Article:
Stretching to help you wake up each day has benefits for your body, mind and spirit. Personal trainer Andrew Cate explains how to get the most out of your stretches.
Why stretch in the morning?
When you lay curled up sleeping, resting idle for several hours, your muscles can become stiff and tight. If you see a cat or dog wake up from a sleep, you'll notice that the first thing they do is stretch. It's Mother Nature's way of ironing out the kinks.
Early-morning stretches can help loosen and realign your muscles, and they are a gentle way to increase blood flow throughout your body. What's more, your body is usually already warm from being in bed, which allows for more effective stretching. Plus, it's a calming way to help your body and mind transcend from a rested to a woken state.
Can stretching boost your confidence?
Yes, it's a good way to cope with your day-to-day physical and emotional stresses. Doing something positive for your health first thing in the morning can be a real boost to your sense of self-worth. Research published in the Journal of Sport & Exercise Psychology in 1997 has shown that exercise can bring about a significant increase in physical self-concept or self-esteem in both genders across all age groups.
How long to hold a stretch?
There is much debate among fitness professionals about how long you should hold a stretch. Fortunately, a study published in the African Journal of Biomedical Research in 2005 has helped to clear up any confusion. Researchers discovered that a 15-second stretch is just as effective as a 30, 60, 90, or 120 second stretch at increasing flexibility. For optimal results, incorporate three phases into your stretching to loosen muscles and reduce tension.
Phase 1. Ease in gradually move into a light stretch and hold until the feeling of tension begins to diminish (usually after five to 10 seconds).
Phase 2. The development now your stretch receptors have begun to disengage, you can move a fraction further into the stretch until you feel mild tension again. Hold for another five to 10 seconds.
Phase 3. Repeat it is also beneficial to repeat phases one and two (perform a second set of the same stretch) after a short rest.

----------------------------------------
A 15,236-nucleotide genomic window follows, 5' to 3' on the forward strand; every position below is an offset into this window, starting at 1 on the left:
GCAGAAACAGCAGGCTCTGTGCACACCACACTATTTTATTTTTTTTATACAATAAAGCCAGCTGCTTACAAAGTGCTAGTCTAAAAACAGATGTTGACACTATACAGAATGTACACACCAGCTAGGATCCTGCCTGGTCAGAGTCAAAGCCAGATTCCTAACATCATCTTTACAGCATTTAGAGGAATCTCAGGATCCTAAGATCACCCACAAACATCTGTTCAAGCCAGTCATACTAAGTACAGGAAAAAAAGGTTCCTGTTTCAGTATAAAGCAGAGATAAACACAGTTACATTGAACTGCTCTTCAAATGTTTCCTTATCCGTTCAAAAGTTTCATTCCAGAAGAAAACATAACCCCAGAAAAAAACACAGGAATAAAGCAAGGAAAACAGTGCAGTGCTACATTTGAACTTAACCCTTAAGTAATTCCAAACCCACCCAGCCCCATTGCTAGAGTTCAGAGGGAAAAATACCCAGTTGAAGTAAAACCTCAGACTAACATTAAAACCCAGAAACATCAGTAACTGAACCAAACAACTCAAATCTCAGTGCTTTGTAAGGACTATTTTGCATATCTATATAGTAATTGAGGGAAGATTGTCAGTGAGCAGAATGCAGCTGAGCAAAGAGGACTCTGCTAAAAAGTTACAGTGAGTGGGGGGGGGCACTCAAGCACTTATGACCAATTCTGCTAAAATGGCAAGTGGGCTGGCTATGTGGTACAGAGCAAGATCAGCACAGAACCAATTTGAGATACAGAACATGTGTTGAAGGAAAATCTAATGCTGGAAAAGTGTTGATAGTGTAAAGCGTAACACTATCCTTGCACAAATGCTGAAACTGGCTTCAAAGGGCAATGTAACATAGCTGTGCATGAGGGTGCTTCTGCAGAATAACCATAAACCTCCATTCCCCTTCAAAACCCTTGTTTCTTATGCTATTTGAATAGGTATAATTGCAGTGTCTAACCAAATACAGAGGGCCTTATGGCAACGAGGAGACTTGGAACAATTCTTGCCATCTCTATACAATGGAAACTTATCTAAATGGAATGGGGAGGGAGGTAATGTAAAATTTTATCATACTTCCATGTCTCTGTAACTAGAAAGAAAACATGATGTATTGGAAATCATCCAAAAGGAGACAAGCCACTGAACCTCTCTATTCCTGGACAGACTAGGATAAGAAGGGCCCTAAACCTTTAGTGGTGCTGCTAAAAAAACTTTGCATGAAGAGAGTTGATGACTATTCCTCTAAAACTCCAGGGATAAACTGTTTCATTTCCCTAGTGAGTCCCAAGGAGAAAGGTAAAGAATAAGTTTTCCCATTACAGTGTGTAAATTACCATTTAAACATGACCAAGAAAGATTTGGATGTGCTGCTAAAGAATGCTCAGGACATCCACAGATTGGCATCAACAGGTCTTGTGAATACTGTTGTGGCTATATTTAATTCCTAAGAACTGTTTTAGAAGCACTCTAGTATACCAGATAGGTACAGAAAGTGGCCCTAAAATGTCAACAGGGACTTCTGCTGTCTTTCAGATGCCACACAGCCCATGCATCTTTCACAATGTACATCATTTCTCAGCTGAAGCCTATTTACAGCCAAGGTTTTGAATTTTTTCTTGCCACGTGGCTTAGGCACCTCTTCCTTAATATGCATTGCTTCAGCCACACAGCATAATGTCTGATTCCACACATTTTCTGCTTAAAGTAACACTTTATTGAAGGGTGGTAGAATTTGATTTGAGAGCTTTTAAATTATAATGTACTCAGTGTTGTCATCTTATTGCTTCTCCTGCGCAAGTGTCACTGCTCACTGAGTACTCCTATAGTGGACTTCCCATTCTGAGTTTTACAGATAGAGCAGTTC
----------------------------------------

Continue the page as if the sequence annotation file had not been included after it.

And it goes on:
What muscles to stretch?
Focus on stretching the major muscle groups in your legs, gluteals, lower and upper back. The following five stretches are a good starting point to target these muscles.
- Front of thighs stand on one leg and pull the heel of your other leg towards your bottom until you feel slight tension in the muscles in the front of your thigh. Hold, and repeat on the opposite leg.
- Back of thighs place one leg straight out in front of you on top of a stable object, and reach for (or over) your toes. Hold, and repeat on the opposite leg.
- Buttocks lie on your back, bringing one bent knee towards your chest. Hold and repeat on the opposite leg.
- Upper back while standing, slowly raise both hands above your head and reach as high as you can.
- Lower back lying on your back, slowly bring one knee up and across over your straightened leg until you feel a stretch in your trunk. Keep both shoulders squarely on the ground. Hold, and repeat on opposite leg.
Tips for safe and effective stretching
- Hold each stretch for approximately 15 seconds.
- While you may feel warm, your heart rate is not elevated first thing in the morning, so stretch lightly. Don't stretch to the point of pain.
- Avoiding sudden, jerky, bouncing movements.
- Do a little bit of stretching regularly (every morning) rather than a big stretch infrequently for the best results.
- Work at your own pace and don't compare your stretching with others.
- Relax and breathe freely during each stretch. This helps maximise the calming effect of flexibility training.